Anse de Lesconil Golf Statistieken, April: Golven met Licht of Offshore Winden
This image shows only the swells directed at Anse de Lesconil that coincided with light winds or offshore conditions through a typical April. It is based on 2160 predictions, one every 3 hours. The direction of the spokes show where quality surf generating swell comes from. Five colours represent increasing wave sizes. Very small swells of less than 0.5m (1.5 feet) high are shown in blue. Green and yellow represent increasing swell sizes and highest swells greater than >3m (>10ft) are shown in red. In either graph, the area of any colour is proportional to how commonly that size swell happens.
The diagram implies that the most common swell direction, shown by the longest spokes, was W, whereas the the dominant wind blows from the N. The chart at the bottom shows the same thing but without direction information. For example, swells larger than 1.5 feet (0.5m) coincided with good wind conditions 26% of the time, equivalent to 8 days. Open water swells exceeding >3m (>10ft) only arise 2% of the time in a typical April, equivalent to just one day but 12% of the time we expect swell in the range 2-3m (6.5-10ft) 12%, equivalent to (4 days). Taking into account the fraction of these swells that coincided with forecast offshore winds, and given the fact that Anse de Lesconil is slightly protected from open water swells, we calculate that clean surf can be found at Anse de Lesconil about 26% of the time and that surf is blown out by onshore wind 37% of the time. This is means that we expect 19 days with waves in a typical April, of which 8 days should be surfable.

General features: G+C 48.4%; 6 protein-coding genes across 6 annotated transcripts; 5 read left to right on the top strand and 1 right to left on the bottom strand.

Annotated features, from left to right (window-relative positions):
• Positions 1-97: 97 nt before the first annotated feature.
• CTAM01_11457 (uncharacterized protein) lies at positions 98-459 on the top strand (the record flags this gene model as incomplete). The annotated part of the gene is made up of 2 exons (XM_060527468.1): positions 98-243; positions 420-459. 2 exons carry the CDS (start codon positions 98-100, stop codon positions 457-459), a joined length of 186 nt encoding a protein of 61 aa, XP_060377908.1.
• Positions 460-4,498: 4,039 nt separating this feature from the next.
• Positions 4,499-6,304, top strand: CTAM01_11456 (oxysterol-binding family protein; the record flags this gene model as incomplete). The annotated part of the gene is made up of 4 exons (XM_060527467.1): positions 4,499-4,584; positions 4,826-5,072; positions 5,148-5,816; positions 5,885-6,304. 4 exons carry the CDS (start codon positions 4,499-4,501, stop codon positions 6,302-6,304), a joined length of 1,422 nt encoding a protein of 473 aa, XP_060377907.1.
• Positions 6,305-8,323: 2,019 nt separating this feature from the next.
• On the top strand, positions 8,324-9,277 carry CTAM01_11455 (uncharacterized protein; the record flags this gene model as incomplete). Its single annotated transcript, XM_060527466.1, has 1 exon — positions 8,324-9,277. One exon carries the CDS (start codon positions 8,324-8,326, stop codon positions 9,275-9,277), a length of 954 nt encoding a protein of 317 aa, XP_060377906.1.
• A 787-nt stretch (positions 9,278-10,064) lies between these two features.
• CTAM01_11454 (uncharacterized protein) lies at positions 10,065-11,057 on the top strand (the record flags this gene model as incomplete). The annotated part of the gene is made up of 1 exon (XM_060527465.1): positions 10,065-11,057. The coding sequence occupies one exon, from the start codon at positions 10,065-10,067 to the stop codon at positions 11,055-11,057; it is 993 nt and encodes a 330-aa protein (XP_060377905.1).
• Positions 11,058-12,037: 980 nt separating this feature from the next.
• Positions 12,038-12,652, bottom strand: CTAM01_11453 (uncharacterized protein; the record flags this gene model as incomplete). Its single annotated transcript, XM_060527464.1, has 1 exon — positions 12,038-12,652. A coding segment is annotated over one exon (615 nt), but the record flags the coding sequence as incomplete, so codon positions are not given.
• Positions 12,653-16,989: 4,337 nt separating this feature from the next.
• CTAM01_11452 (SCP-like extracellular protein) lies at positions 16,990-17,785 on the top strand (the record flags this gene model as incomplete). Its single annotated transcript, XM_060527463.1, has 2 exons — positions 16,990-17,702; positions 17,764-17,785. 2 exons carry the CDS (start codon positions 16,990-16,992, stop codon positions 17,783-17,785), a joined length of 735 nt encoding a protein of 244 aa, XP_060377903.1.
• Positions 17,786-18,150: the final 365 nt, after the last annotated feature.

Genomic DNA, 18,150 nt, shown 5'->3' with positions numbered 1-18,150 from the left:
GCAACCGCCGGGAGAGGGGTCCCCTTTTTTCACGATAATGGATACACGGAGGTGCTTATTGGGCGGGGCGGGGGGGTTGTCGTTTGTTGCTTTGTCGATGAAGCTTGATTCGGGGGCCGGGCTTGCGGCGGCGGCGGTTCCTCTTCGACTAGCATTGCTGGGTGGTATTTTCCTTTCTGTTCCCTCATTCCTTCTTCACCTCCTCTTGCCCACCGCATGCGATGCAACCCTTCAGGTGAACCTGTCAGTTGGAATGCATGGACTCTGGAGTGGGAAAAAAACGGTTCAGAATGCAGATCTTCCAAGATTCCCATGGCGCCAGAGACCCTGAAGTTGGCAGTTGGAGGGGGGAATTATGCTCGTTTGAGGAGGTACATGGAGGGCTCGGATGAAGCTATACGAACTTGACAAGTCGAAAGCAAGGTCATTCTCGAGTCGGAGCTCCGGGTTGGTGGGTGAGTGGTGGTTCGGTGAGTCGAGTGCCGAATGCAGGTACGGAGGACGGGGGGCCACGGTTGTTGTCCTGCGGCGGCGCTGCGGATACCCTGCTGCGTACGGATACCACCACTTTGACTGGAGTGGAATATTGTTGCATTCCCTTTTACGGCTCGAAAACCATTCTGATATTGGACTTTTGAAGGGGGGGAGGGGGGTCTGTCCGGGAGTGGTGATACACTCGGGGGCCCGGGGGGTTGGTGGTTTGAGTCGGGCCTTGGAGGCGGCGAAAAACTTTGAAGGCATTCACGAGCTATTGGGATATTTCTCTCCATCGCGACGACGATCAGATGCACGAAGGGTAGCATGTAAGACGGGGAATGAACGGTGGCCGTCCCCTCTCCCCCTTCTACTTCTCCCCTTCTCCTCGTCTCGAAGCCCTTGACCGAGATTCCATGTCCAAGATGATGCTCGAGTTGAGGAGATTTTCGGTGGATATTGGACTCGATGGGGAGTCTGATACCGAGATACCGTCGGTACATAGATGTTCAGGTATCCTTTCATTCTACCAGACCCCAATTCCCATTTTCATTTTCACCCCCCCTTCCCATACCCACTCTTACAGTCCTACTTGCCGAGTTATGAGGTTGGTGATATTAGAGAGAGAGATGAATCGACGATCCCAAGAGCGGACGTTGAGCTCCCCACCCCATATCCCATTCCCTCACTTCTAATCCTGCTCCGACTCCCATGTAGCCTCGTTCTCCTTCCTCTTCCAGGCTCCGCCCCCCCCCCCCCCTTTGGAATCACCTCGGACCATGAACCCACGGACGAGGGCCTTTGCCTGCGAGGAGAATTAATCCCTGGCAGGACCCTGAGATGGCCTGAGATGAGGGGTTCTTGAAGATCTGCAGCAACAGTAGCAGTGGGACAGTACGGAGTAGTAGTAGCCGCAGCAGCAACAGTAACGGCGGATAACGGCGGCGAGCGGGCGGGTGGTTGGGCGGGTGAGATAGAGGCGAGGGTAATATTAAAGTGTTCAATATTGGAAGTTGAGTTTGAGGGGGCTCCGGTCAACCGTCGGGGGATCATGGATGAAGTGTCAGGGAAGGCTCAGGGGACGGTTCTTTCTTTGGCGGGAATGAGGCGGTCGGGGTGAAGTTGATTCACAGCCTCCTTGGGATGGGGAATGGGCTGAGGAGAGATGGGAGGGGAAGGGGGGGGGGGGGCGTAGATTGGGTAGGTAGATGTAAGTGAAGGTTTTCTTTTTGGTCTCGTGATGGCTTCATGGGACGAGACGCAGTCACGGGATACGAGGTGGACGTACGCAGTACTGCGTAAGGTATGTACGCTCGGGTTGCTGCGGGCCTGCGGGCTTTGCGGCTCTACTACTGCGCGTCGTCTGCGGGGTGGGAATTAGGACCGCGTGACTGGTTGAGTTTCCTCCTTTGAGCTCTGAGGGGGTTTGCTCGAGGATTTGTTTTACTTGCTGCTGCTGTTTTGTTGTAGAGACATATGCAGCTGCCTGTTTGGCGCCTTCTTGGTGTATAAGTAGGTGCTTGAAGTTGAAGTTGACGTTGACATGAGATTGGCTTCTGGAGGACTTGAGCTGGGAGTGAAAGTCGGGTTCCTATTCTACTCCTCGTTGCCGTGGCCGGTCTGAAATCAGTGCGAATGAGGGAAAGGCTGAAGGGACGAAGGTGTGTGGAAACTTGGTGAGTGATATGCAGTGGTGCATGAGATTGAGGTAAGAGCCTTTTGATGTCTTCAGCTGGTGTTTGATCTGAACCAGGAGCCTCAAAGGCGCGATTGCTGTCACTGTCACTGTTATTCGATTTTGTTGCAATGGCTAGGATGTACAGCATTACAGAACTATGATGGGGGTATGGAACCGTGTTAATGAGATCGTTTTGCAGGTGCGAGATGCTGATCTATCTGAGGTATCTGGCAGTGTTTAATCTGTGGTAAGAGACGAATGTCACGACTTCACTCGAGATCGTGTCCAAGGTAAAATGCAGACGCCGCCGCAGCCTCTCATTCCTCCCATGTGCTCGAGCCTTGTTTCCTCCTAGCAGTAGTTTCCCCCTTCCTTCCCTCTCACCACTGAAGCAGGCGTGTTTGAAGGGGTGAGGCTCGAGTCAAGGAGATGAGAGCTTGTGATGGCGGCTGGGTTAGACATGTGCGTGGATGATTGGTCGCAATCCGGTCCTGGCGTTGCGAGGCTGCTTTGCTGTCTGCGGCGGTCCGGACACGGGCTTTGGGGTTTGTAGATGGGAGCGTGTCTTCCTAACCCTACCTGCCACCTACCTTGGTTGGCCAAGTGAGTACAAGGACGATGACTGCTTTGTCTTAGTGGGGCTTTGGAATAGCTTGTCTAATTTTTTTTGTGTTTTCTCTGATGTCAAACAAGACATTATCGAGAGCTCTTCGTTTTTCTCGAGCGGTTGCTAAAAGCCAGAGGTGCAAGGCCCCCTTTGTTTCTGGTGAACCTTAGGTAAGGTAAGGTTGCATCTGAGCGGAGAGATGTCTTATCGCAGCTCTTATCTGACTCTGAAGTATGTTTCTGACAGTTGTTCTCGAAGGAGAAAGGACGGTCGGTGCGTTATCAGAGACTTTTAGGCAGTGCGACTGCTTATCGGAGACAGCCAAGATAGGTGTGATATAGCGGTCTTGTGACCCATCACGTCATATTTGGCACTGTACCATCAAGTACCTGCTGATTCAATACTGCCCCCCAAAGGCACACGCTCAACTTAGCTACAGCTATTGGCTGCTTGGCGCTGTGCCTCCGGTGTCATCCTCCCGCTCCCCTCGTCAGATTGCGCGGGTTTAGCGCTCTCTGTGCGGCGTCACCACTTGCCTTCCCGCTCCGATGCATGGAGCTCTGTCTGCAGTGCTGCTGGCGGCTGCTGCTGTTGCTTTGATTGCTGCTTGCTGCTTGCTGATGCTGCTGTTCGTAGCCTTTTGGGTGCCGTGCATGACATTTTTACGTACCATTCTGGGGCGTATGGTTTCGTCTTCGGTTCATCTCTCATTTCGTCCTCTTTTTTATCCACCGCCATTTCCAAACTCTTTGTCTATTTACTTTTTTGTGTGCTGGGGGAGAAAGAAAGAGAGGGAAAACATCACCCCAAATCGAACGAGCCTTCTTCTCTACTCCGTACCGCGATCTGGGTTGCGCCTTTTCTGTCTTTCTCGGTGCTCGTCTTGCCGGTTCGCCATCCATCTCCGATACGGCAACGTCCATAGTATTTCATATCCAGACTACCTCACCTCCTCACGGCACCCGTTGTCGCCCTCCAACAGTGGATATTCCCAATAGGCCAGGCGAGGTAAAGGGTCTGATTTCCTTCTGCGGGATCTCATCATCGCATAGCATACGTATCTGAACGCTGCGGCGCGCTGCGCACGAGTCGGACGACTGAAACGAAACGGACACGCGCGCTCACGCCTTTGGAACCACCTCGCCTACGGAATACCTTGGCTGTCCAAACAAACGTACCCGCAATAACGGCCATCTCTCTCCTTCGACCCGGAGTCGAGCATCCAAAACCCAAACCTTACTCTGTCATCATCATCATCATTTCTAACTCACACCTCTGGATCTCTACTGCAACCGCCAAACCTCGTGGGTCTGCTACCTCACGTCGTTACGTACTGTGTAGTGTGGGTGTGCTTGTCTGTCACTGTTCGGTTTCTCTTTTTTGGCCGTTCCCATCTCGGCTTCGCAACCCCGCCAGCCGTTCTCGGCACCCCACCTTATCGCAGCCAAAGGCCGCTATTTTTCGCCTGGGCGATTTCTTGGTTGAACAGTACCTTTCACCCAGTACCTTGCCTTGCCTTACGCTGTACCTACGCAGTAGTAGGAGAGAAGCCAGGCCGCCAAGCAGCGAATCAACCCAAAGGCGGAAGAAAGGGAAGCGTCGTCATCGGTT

IMPORTANT: Beta version feature! Swell heights are open water values from NWW3. There is no attempt to model near-shore effects. Coastal wave heights will generally be less, especially if the break does not have unobstructed exposure to the open ocean.